account of this foray into the Mohawk country has been
given in a previous chapter.

During the winter of 1666-67 many of the garrison
at Fort St. Anne were ill of scurvy, and at the request
of General de Tracy a priest was sent to Isle La Motte,
Father Dollier de Casson coming from Montreal on
snowshoes. He celebrated mass and officiated at the
burial of thirteen soldiers. Sixty men assembled daily


for mass and prayers. Father de Casson remained at
the fort until the summer of 1667. Before the summer
was ended three Jesuit priests, Fathers Fremin, Pierron
and Bruyas, who had started for the country of the
lower Iroquois to restore the missions interrupted by
the wars, were detained at Fort St. Anne by the
threatening attitude of Indians known as the Loups
(Wolves), a part of the Iroquois nation, and while thus
detained they conducted a mission for the soldiers.
While at Isle La Motte, Father Pierron wrote a letter
dated August 12, 1667, describing his voyage to
America, and telling of the habits and customs of the
Indians. So far as known this was the first letter
written in Vermont. In June, 1668, Bishop Laval, the
first Bishop of Quebec and New France, journeyed
hither in a canoe and gave confirmation. This is said
to have been the first confirmation given within the
present limits of the United States.

Captain La Mothe was appointed Governor of Mon-
treal in 1670, and the fort probably was abandoned that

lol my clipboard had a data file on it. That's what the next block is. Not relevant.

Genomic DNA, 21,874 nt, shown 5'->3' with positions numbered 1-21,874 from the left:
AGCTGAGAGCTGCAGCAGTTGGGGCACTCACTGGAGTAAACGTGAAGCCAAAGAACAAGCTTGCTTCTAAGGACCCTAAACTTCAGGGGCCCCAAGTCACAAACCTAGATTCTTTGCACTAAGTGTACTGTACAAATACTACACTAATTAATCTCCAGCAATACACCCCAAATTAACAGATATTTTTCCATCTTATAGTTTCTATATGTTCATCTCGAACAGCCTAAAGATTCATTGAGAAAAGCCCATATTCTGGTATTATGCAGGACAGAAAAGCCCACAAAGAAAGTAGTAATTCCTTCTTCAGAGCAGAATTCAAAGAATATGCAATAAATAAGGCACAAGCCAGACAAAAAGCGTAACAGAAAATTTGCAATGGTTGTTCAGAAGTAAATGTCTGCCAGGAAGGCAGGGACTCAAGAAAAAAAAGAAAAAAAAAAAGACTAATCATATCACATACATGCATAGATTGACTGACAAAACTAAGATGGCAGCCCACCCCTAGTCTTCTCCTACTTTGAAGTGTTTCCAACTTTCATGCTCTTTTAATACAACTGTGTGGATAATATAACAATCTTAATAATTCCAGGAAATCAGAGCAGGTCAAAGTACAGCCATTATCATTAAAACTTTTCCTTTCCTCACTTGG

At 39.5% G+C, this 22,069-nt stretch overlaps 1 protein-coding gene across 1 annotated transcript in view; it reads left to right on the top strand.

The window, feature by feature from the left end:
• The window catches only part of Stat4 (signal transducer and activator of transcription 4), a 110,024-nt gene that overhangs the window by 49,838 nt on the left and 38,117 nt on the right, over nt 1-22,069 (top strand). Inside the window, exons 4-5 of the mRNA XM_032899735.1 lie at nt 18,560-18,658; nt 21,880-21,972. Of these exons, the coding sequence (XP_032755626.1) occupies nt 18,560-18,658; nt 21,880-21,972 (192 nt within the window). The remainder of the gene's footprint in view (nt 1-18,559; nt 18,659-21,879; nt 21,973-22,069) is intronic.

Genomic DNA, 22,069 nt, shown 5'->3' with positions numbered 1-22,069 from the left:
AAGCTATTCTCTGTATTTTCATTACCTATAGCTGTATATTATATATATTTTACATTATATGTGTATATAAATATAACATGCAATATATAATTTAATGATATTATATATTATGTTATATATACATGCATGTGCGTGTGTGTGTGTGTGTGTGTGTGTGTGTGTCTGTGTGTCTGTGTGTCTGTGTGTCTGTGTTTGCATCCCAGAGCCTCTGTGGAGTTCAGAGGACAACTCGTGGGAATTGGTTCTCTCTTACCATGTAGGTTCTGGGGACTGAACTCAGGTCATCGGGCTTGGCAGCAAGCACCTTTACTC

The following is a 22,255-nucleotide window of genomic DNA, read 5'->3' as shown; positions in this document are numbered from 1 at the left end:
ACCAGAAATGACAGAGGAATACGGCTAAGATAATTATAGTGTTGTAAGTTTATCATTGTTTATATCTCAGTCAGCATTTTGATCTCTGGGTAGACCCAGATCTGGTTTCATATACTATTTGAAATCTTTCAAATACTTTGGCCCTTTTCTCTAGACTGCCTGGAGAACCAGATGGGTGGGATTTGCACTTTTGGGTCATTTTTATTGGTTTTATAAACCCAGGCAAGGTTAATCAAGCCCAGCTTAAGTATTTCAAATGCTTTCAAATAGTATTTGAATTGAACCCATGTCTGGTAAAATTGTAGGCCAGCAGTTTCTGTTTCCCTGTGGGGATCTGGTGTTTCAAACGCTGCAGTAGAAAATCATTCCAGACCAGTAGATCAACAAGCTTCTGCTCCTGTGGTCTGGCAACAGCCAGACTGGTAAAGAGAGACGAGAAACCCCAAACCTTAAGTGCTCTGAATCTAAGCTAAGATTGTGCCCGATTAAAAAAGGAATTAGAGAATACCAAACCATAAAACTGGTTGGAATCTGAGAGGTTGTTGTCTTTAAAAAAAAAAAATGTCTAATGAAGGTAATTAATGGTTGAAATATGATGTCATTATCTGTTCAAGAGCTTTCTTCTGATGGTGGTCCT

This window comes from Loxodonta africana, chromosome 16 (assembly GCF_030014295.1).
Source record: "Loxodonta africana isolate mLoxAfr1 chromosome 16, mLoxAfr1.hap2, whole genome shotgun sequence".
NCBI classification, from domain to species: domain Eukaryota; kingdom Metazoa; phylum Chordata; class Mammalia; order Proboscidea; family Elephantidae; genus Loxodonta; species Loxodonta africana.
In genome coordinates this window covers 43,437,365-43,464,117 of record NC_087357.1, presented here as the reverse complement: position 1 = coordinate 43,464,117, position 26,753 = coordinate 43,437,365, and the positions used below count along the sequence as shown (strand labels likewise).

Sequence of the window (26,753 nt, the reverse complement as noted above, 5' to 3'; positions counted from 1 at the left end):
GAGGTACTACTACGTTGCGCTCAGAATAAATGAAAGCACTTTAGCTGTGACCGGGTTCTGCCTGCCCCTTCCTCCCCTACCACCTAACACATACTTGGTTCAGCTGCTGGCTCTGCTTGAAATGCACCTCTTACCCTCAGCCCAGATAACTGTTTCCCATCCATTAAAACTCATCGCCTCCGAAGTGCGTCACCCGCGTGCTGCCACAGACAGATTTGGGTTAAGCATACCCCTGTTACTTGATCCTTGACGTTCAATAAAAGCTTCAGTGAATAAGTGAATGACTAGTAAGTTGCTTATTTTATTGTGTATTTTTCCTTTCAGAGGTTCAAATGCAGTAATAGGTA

year. A few years later La Mothe was killed by the
Indians. He was not the founder of Detroit, and should
not be confounded with La Mothe de Cadillac, who took
a leading part in French afifairs in the West.

Father Kerlidou, who made a careful study of Fort
St. Anne and the early settlement on Isle La Motte, has
said: "Before leaving the fort the soldiers burned all
the palisades and barracks; they also took with them
everything which might be of use somewhere else."
The site of this ancient fort having been acquired by
the Roman Catholic diocese of Burlington, excavations


were made in the spring of 1896. Fourteen mounds
were opened, under each one of which was found the
ruins of a fireplace, full of ashes. Under one mound
was a brick oven. The foundations of buildings
sixteen by thirty-two feet in size, and others sixteen by
twelve feet, were uncovered. The relics brought to light
included coins, one bearing the date 1656, portions of
guns, bullets, gun flints, arrow heads, tomahawks,
Indian pottery, carpenters' tools, nails, pieces of burned
timber, broken dishes, cooking utensils, pipes, buttons,
knives, forks, and two solid silver spoons, one bearing
the name of L. Case.